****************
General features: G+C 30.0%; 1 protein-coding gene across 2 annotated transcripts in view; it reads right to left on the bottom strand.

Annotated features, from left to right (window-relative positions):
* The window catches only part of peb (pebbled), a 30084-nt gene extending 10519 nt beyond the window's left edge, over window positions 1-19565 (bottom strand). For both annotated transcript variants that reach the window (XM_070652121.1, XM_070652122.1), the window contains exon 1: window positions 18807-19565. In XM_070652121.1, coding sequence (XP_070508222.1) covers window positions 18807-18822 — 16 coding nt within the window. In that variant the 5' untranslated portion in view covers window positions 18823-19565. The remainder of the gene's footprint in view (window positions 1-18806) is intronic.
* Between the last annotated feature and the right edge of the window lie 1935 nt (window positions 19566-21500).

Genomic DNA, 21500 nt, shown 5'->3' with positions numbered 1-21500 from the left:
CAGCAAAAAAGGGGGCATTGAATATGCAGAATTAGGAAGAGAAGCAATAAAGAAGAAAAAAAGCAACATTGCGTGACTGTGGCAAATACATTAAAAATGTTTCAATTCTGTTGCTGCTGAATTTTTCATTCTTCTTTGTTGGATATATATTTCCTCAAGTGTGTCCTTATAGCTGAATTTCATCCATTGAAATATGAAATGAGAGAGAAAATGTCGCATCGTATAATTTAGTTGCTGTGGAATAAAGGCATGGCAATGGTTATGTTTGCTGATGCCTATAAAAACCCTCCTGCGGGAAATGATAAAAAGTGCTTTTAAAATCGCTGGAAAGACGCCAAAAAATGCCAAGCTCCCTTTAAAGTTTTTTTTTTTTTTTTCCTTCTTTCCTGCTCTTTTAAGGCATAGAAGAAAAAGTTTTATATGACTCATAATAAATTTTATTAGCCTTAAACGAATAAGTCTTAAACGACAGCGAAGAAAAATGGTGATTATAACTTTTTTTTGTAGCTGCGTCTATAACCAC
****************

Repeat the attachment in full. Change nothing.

General features: G+C 30.0%; 1 protein-coding gene across 2 annotated transcripts in view; it reads right to left on the bottom strand.

Annotated features, from left to right (window-relative positions):
* The window catches only part of peb (pebbled), a 30084-nt gene extending 10519 nt beyond the window's left edge, over window positions 1-19565 (bottom strand). For both annotated transcript variants that reach the window (XM_070652121.1, XM_070652122.1), the window contains exon 1: window positions 18807-19565. In XM_070652121.1, coding sequence (XP_070508222.1) covers window positions 18807-18822 — 16 coding nt within the window. In that variant the 5' untranslated portion in view covers window positions 18823-19565. The remainder of the gene's footprint in view (window positions 1-18806) is intronic.
* Between the last annotated feature and the right edge of the window lie 1935 nt (window positions 19566-21500).

Genomic DNA, 21500 nt, shown 5'->3' with positions numbered 1-21500 from the left:
CAGCAAAAAAGGGGGCATTGAATATGCAGAATTAGGAAGAGAAGCAATAAAGAAGAAAAAAAGCAACATTGCGTGACTGTGGCAAATACATTAAAAATGTTTCAATTCTGTTGCTGCTGAATTTTTCATTCTTCTTTGTTGGATATATATTTCCTCAAGTGTGTCCTTATAGCTGAATTTCATCCATTGAAATATGAAATGAGAGAGAAAATGTCGCATCGTATAATTTAGTTGCTGTGGAATAAAGGCATGGCAATGGTTATGTTTGCTGATGCCTATAAAAACCCTCCTGCGGGAAATGATAAAAAGTGCTTTTAAAATCGCTGGAAAGACGCCAAAAAATGCCAAGCTCCCTTTAAAGTTTTTTTTTTTTTTTTCCTTCTTTCCTGCTCTTTTAAGGCATAGAAGAAAAAGTTTTATATGACTCATAATAAATTTTATTAGCCTTAAACGAATAAGTCTTAAACGACAGCGAAGAAAAATGGTGATTATAACTTTTTTTTGTAGCTGCGTCTATAACCAC